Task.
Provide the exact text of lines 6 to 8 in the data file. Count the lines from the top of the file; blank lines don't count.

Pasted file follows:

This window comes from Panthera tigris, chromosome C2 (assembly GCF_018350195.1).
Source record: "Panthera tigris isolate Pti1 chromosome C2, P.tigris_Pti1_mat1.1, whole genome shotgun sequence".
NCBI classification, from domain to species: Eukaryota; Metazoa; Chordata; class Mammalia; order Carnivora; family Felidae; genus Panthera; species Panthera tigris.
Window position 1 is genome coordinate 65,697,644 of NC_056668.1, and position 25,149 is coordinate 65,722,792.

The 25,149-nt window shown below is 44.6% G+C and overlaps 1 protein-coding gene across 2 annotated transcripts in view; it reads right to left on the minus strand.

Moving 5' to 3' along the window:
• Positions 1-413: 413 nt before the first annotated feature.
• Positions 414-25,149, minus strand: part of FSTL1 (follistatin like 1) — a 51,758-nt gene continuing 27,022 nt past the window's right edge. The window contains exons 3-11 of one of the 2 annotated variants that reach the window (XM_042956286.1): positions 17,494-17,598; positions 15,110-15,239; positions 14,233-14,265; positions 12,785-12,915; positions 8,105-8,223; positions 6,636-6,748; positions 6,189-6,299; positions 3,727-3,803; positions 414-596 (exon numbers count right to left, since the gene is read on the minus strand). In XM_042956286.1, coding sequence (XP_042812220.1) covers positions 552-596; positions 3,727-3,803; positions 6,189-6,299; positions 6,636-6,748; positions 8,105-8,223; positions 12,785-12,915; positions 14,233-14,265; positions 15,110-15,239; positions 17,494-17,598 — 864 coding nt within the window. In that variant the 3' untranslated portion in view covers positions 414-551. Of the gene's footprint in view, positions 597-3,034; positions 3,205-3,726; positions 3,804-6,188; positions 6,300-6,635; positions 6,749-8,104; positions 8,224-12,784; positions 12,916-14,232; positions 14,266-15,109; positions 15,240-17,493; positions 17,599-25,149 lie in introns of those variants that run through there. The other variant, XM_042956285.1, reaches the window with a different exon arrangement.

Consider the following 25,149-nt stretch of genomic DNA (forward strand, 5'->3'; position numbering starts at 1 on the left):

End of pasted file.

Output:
Moving 5' to 3' along the window:
• Positions 1-413: 413 nt before the first annotated feature.
• Positions 414-25,149, minus strand: part of FSTL1 (follistatin like 1) — a 51,758-nt gene continuing 27,022 nt past the window's right edge. The window contains exons 3-11 of one of the 2 annotated variants that reach the window (XM_042956286.1): positions 17,494-17,598; positions 15,110-15,239; positions 14,233-14,265; positions 12,785-12,915; positions 8,105-8,223; positions 6,636-6,748; positions 6,189-6,299; positions 3,727-3,803; positions 414-596 (exon numbers count right to left, since the gene is read on the minus strand). In XM_042956286.1, coding sequence (XP_042812220.1) covers positions 552-596; positions 3,727-3,803; positions 6,189-6,299; positions 6,636-6,748; positions 8,105-8,223; positions 12,785-12,915; positions 14,233-14,265; positions 15,110-15,239; positions 17,494-17,598 — 864 coding nt within the window. In that variant the 3' untranslated portion in view covers positions 414-551. Of the gene's footprint in view, positions 597-3,034; positions 3,205-3,726; positions 3,804-6,188; positions 6,300-6,635; positions 6,749-8,104; positions 8,224-12,784; positions 12,916-14,232; positions 14,266-15,109; positions 15,240-17,493; positions 17,599-25,149 lie in introns of those variants that run through there. The other variant, XM_042956285.1, reaches the window with a different exon arrangement.